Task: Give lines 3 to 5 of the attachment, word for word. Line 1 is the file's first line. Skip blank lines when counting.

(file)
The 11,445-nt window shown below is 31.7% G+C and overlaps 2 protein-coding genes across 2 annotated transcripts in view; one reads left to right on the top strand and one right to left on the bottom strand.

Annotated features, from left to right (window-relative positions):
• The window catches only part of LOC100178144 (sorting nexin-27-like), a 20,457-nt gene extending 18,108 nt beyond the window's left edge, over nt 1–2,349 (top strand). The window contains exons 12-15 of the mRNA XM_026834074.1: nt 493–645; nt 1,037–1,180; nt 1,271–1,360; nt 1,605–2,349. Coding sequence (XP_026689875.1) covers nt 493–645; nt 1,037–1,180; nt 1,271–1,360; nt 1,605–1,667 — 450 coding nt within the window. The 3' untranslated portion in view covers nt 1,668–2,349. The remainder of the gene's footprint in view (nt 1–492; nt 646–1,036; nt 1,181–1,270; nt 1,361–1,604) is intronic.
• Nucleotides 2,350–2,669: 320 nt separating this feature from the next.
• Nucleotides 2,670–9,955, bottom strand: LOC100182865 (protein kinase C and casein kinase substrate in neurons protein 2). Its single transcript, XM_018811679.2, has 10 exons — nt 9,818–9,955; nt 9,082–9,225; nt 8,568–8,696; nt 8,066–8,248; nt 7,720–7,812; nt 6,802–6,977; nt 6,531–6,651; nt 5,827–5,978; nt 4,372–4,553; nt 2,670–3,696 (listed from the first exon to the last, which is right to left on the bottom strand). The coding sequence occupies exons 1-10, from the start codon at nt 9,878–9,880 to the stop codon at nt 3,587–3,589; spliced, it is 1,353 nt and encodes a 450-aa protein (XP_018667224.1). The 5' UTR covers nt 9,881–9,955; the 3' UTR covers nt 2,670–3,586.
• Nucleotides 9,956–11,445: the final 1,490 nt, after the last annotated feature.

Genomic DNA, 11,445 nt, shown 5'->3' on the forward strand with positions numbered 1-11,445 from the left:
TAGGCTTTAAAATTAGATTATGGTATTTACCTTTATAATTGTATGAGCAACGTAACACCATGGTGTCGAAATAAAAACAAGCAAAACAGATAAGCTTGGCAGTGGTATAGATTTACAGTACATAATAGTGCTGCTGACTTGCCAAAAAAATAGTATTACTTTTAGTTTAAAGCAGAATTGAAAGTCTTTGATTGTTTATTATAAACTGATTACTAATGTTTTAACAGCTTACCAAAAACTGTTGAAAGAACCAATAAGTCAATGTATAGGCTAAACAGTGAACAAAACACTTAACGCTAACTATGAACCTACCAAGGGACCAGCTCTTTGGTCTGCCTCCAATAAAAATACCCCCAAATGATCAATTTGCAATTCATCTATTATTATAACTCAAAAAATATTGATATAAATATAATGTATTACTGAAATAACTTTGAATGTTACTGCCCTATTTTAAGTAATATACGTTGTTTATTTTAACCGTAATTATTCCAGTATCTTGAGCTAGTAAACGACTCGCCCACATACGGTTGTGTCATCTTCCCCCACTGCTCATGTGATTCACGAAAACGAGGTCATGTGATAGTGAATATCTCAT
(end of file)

• The window catches only part of LOC100178144 (sorting nexin-27-like), a 20,457-nt gene extending 18,108 nt beyond the window's left edge, over nt 1–2,349 (top strand). The window contains exons 12-15 of the mRNA XM_026834074.1: nt 493–645; nt 1,037–1,180; nt 1,271–1,360; nt 1,605–2,349. Coding sequence (XP_026689875.1) covers nt 493–645; nt 1,037–1,180; nt 1,271–1,360; nt 1,605–1,667 — 450 coding nt within the window. The 3' untranslated portion in view covers nt 1,668–2,349. The remainder of the gene's footprint in view (nt 1–492; nt 646–1,036; nt 1,181–1,270; nt 1,361–1,604) is intronic.
• Nucleotides 2,350–2,669: 320 nt separating this feature from the next.
• Nucleotides 2,670–9,955, bottom strand: LOC100182865 (protein kinase C and casein kinase substrate in neurons protein 2). Its single transcript, XM_018811679.2, has 10 exons — nt 9,818–9,955; nt 9,082–9,225; nt 8,568–8,696; nt 8,066–8,248; nt 7,720–7,812; nt 6,802–6,977; nt 6,531–6,651; nt 5,827–5,978; nt 4,372–4,553; nt 2,670–3,696 (listed from the first exon to the last, which is right to left on the bottom strand). The coding sequence occupies exons 1-10, from the start codon at nt 9,878–9,880 to the stop codon at nt 3,587–3,589; spliced, it is 1,353 nt and encodes a 450-aa protein (XP_018667224.1). The 5' UTR covers nt 9,881–9,955; the 3' UTR covers nt 2,670–3,586.